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Attorney’s passion for Sherlock Holmes inspires award-winning annotation

Leslie Klinger sits at his desk at his Wilshire Boulevard law firm. He occasionally teaches a UCLA Extension class about Sherlock Holmes.

By alessandra daskalakis

Oct. 31, 2012 12:42 a.m.

A signpost in an office of the law firm Kopple and Klinger, L.L.P. reads, “221B Baker Street.”

The office, located on Wilshire Boulevard, is not the home of Sherlock Holmes, the analytical detective made popular by the series of the same name ““ it’s where Leslie Klinger, attorney and editor, comes to work every day.

Klinger, who practices entertainment and tax law in Westwood, considers himself a man well-versed in Sherlock Holmes.

He won the 2005 Edgar Award, the highest award for mystery writers in the United States, for editing “The New Annotated Sherlock Holmes.”

He occasionally teaches a UCLA Extension course called “Sherlock Holmes and His World.”

Klinger first discovered his interest in Holmes while he was in law school at UC Berkeley.

His girlfriend at the time bought him “The Annotated Sherlock Holmes” edited by William Baring-Gould, and he found himself unable to put it down.

Klinger described himself as someone who could only take so much studying at one time.

Every night he would allow himself one hour to read and study Holmes, and in that time his knowledge of all things Sherlock Holmes grew, he said.

As he read more and more Sherlock Holmes, he said the idea of writing footnotes caught his attention.

Footnotes, the small explanations about words or culture at the bottom of the pages of books offer editors the opportunity to expand on the material in novels and enhance the reading experience.

“When I read the Gould (annotations), I thought to myself, “˜gee, wouldn’t it be cool if I could do a book like this?'” Klinger said.

He started to work on his own annotated version of Sherlock Holmes, which he later published through W. W. Norton and Company in 2005.

Since then Klinger has traveled the country to give talks on the subject.

He frequently writes and gives commentary for the Baker Street Journal, a scholarly publication of Sherlock Holmes analysis that has been published since 1946.

Zoe Jordan, a fourth-year English student, said she grew up reading Sherlock Holmes.

The new British Broadcasting Corporation television show, “Sherlock,” revived her interest in the series.

She said she would be interested in taking the UCLA Extension class if it was offered again because the television show makes her want to go back and reread all the works.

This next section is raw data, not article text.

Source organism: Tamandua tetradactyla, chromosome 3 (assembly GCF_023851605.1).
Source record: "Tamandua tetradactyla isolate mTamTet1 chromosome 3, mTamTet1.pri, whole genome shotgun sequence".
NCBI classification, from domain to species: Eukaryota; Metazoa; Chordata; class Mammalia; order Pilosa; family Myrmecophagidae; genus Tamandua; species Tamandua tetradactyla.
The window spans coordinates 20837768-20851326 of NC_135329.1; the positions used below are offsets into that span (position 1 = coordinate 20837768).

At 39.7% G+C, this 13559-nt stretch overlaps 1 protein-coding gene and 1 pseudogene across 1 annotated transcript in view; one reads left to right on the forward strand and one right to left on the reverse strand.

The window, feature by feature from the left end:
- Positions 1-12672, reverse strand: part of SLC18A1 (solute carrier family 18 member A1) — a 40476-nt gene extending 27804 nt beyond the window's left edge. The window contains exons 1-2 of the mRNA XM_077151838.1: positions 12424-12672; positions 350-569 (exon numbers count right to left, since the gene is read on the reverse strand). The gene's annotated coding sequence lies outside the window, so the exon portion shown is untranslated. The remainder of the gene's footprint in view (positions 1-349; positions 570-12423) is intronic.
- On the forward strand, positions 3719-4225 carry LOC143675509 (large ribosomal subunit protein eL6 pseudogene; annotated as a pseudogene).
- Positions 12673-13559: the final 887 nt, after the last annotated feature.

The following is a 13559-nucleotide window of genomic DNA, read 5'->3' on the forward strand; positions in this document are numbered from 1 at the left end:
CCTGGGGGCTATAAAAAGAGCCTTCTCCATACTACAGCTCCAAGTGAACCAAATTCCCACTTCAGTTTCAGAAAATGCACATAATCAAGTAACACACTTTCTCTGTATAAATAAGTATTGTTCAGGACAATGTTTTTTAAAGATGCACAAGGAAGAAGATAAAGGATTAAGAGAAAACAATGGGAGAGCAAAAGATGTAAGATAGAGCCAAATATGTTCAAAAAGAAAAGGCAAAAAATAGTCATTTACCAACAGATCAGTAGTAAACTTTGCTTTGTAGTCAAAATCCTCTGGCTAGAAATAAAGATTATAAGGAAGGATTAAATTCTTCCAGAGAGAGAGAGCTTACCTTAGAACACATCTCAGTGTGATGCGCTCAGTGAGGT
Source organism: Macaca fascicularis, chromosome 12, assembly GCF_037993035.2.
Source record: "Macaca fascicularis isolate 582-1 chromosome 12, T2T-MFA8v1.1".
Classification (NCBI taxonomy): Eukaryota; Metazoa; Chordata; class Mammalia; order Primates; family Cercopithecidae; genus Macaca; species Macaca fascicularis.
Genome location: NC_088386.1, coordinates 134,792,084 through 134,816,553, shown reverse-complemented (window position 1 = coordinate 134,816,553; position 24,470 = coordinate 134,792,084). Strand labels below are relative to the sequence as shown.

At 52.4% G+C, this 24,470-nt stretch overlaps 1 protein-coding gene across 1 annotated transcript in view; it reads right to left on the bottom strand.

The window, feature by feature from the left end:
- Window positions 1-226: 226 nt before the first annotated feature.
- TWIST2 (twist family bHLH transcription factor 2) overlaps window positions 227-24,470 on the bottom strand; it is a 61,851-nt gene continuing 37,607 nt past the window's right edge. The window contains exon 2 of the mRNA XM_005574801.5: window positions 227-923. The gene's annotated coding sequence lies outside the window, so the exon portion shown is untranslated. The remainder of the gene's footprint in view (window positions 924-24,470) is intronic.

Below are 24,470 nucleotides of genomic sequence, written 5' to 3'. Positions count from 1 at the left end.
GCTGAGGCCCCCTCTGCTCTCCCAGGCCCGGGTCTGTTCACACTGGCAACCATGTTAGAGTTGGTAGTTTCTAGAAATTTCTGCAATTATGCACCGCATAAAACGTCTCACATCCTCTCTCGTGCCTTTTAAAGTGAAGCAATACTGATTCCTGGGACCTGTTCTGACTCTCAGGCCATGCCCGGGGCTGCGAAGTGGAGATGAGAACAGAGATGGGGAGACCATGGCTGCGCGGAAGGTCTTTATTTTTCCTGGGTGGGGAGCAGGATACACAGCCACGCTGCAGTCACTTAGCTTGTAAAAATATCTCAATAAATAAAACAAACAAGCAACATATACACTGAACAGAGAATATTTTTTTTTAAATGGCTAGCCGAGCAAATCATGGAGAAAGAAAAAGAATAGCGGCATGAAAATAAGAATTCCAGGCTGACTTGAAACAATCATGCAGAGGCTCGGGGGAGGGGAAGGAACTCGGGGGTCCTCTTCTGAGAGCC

“(In detective fiction) there’s always some kind of mystery, and I think readers get caught up trying to figure it out,” said Richard Yarborough, a professor of English who has taught a detective fiction course at UCLA in the past.

Readers often identify with the detective and try to piece together the clues to solve the mystery, he said.

“It’s like watching a (television) show that you may know how it ends, but it’s still satisfying to watch,” he said.

Sherlock Holmes is special because he was someone who used his mind as a weapon, Yarborough said. He was unique in that he did not use guns.

“(Sherlock) is an outsider, but very valuable and driven,” Klinger said. “I think (fans) admire that.”

He is driven by the pursuit of justice, he added.

Klinger said although he is not the kind of lawyer who works in court, there is always a sense of determination and attention to detail that he and others can take away from Holmes’s approach to situations.

Dr. John Watson, Holmes’ sidekick and roommate, is less socially isolated but still part of all the mysteries ““ he gets to be around Sherlock all the time, Klinger said.

“I’m not sure that any of us would want to be Sherlock,” he added with a laugh. “I’d like to be Watson.”

Watson gets all the perks of solving mysteries and being around Sherlock without actually having to be him, Klinger said.

And being around Sherlock is not rare or difficult for Klinger.

A walk around his office includes only part of his extensive collection and publications. Movie posters and a Sherlock Holmes bust adorn the walls and desk of the office.

He said he’s proof that fans can take out time from their work schedule to pursue their personal interests, just as he has. All fans need to do is find the time, he said.

But one thing Klinger won’t do?

Dress up as Sherlock Holmes for Halloween.

“I don’t do dress-up,” he said.

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